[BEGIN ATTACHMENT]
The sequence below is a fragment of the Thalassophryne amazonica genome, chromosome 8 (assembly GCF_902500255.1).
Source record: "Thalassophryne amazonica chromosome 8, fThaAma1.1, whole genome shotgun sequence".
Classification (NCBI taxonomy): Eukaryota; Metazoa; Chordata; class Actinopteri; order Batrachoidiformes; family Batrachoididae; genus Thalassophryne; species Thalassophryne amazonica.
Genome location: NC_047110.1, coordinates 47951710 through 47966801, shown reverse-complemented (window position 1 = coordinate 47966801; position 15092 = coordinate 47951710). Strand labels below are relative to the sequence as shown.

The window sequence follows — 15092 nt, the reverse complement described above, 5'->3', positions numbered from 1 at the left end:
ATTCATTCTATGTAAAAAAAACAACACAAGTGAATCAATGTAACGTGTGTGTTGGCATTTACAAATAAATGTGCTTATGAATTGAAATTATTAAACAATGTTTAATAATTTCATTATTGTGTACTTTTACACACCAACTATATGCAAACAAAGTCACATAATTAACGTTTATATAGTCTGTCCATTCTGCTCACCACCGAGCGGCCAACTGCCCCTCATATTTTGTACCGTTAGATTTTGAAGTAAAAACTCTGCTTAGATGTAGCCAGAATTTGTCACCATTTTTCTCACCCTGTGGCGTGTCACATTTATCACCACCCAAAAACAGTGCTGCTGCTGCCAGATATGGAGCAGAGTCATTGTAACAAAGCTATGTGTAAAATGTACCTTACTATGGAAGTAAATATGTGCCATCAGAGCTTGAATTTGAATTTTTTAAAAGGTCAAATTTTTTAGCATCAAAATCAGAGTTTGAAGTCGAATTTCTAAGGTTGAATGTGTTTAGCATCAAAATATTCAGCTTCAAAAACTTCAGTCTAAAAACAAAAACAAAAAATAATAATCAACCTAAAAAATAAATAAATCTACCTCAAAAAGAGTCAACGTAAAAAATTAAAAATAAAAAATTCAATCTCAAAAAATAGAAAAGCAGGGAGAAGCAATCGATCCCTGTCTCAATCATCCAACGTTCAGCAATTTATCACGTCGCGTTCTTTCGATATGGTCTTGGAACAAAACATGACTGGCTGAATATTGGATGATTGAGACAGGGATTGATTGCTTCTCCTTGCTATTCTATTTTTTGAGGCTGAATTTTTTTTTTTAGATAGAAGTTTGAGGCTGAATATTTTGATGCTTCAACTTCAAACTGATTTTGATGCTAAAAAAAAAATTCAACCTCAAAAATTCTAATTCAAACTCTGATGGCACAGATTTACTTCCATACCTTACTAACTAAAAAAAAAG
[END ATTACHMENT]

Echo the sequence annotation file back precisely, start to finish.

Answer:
The sequence below is a fragment of the Thalassophryne amazonica genome, chromosome 8 (assembly GCF_902500255.1).
Source record: "Thalassophryne amazonica chromosome 8, fThaAma1.1, whole genome shotgun sequence".
Classification (NCBI taxonomy): Eukaryota; Metazoa; Chordata; class Actinopteri; order Batrachoidiformes; family Batrachoididae; genus Thalassophryne; species Thalassophryne amazonica.
Genome location: NC_047110.1, coordinates 47951710 through 47966801, shown reverse-complemented (window position 1 = coordinate 47966801; position 15092 = coordinate 47951710). Strand labels below are relative to the sequence as shown.

The window sequence follows — 15092 nt, the reverse complement described above, 5'->3', positions numbered from 1 at the left end:
ATTCATTCTATGTAAAAAAAACAACACAAGTGAATCAATGTAACGTGTGTGTTGGCATTTACAAATAAATGTGCTTATGAATTGAAATTATTAAACAATGTTTAATAATTTCATTATTGTGTACTTTTACACACCAACTATATGCAAACAAAGTCACATAATTAACGTTTATATAGTCTGTCCATTCTGCTCACCACCGAGCGGCCAACTGCCCCTCATATTTTGTACCGTTAGATTTTGAAGTAAAAACTCTGCTTAGATGTAGCCAGAATTTGTCACCATTTTTCTCACCCTGTGGCGTGTCACATTTATCACCACCCAAAAACAGTGCTGCTGCTGCCAGATATGGAGCAGAGTCATTGTAACAAAGCTATGTGTAAAATGTACCTTACTATGGAAGTAAATATGTGCCATCAGAGCTTGAATTTGAATTTTTTAAAAGGTCAAATTTTTTAGCATCAAAATCAGAGTTTGAAGTCGAATTTCTAAGGTTGAATGTGTTTAGCATCAAAATATTCAGCTTCAAAAACTTCAGTCTAAAAACAAAAACAAAAAATAATAATCAACCTAAAAAATAAATAAATCTACCTCAAAAAGAGTCAACGTAAAAAATTAAAAATAAAAAATTCAATCTCAAAAAATAGAAAAGCAGGGAGAAGCAATCGATCCCTGTCTCAATCATCCAACGTTCAGCAATTTATCACGTCGCGTTCTTTCGATATGGTCTTGGAACAAAACATGACTGGCTGAATATTGGATGATTGAGACAGGGATTGATTGCTTCTCCTTGCTATTCTATTTTTTGAGGCTGAATTTTTTTTTTTAGATAGAAGTTTGAGGCTGAATATTTTGATGCTTCAACTTCAAACTGATTTTGATGCTAAAAAAAAAATTCAACCTCAAAAATTCTAATTCAAACTCTGATGGCACAGATTTACTTCCATACCTTACTAACTAAAAAAAAAG